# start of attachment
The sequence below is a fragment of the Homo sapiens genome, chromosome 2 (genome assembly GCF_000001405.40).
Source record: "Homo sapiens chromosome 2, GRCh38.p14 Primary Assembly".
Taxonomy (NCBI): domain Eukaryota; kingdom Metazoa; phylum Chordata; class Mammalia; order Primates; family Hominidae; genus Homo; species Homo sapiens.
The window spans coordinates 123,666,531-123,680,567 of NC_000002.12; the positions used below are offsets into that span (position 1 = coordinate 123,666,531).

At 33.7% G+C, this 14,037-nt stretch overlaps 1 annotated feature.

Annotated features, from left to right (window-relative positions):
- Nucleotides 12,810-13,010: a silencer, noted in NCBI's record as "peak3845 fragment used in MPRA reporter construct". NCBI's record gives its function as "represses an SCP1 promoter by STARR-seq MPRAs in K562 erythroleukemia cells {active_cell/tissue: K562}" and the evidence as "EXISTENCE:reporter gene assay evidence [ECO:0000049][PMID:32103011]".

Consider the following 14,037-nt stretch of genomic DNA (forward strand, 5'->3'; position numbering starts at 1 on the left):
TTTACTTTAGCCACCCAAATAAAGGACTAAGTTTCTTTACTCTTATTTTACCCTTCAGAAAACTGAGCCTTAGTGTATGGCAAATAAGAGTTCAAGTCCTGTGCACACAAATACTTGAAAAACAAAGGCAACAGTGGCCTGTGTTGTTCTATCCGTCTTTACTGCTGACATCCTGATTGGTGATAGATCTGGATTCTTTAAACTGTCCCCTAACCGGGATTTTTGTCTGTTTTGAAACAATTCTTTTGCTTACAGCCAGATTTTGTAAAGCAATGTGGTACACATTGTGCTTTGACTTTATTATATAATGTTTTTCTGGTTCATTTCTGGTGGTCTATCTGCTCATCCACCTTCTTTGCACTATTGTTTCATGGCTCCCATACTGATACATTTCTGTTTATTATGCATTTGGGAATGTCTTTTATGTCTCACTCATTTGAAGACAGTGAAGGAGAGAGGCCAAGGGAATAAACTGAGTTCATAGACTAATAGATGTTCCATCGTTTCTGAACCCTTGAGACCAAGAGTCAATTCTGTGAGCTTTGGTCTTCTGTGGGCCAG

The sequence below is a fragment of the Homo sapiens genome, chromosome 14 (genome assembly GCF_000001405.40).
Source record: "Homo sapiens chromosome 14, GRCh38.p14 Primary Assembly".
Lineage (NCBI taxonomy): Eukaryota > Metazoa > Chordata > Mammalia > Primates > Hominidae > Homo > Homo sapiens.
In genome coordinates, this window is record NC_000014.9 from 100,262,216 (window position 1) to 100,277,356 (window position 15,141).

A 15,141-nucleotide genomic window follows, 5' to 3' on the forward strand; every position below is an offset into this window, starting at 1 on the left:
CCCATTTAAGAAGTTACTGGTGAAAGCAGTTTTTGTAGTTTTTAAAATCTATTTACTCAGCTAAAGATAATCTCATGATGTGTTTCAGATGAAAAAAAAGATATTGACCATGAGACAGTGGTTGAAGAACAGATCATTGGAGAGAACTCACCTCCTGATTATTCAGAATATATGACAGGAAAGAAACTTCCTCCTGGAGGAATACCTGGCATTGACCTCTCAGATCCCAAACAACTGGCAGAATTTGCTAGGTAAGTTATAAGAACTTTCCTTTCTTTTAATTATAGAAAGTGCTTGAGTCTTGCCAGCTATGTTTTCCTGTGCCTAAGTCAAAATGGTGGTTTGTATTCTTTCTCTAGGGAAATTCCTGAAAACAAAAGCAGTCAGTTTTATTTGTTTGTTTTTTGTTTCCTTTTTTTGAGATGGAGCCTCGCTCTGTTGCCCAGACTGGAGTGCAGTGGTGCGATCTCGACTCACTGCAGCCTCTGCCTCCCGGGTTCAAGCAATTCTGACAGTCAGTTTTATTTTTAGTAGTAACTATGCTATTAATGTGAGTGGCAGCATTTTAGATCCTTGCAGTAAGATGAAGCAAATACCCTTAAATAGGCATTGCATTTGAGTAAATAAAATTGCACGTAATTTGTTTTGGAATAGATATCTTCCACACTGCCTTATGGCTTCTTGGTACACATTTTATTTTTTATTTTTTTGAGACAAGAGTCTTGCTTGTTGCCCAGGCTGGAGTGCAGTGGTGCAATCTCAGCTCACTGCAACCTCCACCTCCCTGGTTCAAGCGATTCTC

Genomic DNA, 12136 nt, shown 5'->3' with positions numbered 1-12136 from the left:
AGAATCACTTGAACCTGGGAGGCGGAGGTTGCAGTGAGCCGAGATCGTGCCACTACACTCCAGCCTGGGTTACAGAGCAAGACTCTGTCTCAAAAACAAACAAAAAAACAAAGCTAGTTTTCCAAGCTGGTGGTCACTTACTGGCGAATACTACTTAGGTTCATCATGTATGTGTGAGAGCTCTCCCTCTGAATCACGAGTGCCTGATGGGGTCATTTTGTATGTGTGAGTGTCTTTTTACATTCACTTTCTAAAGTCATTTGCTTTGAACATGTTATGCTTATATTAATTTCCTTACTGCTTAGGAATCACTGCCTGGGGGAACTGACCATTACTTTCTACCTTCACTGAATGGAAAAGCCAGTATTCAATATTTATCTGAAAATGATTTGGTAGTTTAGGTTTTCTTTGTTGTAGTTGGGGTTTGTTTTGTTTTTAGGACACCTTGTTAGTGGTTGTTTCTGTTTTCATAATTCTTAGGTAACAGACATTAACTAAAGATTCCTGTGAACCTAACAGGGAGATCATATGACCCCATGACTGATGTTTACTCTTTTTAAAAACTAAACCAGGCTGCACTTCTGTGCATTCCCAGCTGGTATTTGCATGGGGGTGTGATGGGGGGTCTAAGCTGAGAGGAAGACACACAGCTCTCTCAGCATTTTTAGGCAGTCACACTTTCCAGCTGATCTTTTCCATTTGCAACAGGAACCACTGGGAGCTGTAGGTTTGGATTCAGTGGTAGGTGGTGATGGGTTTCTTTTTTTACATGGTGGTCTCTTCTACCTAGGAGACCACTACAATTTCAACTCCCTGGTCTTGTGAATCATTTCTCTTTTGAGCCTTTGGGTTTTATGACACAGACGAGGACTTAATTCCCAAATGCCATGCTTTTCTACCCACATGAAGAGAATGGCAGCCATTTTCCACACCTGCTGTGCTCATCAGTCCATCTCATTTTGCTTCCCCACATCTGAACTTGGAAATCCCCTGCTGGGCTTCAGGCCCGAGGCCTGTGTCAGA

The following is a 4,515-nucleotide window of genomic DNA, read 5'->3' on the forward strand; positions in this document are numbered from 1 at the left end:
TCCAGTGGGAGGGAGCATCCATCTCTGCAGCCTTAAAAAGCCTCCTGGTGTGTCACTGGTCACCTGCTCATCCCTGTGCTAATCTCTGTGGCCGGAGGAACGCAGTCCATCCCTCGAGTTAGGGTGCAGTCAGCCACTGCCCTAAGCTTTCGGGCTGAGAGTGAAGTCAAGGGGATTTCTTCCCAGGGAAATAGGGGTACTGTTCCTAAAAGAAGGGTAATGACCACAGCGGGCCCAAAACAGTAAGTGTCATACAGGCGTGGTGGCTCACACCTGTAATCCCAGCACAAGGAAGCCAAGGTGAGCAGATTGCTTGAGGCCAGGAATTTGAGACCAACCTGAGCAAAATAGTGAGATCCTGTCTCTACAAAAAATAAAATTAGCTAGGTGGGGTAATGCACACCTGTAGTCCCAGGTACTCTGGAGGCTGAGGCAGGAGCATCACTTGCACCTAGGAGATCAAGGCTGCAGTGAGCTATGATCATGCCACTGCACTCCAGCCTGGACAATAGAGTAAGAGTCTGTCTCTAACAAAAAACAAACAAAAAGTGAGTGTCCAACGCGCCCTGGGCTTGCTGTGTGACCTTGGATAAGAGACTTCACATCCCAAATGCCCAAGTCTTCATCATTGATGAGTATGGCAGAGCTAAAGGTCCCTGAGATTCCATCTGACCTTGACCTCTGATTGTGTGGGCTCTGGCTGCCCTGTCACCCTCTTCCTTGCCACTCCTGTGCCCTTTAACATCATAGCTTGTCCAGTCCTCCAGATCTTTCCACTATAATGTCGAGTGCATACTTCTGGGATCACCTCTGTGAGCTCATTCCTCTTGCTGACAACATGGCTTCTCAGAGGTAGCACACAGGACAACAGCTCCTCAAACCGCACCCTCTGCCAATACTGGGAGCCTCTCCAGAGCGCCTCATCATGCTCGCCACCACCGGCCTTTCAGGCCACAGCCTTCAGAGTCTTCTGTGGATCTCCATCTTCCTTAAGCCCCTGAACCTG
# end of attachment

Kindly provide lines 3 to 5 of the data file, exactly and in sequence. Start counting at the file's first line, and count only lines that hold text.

Taxonomy (NCBI): domain Eukaryota; kingdom Metazoa; phylum Chordata; class Mammalia; order Primates; family Hominidae; genus Homo; species Homo sapiens.
The window spans coordinates 123,666,531-123,680,567 of NC_000002.12; the positions used below are offsets into that span (position 1 = coordinate 123,666,531).

At 33.7% G+C, this 14,037-nt stretch overlaps 1 annotated feature.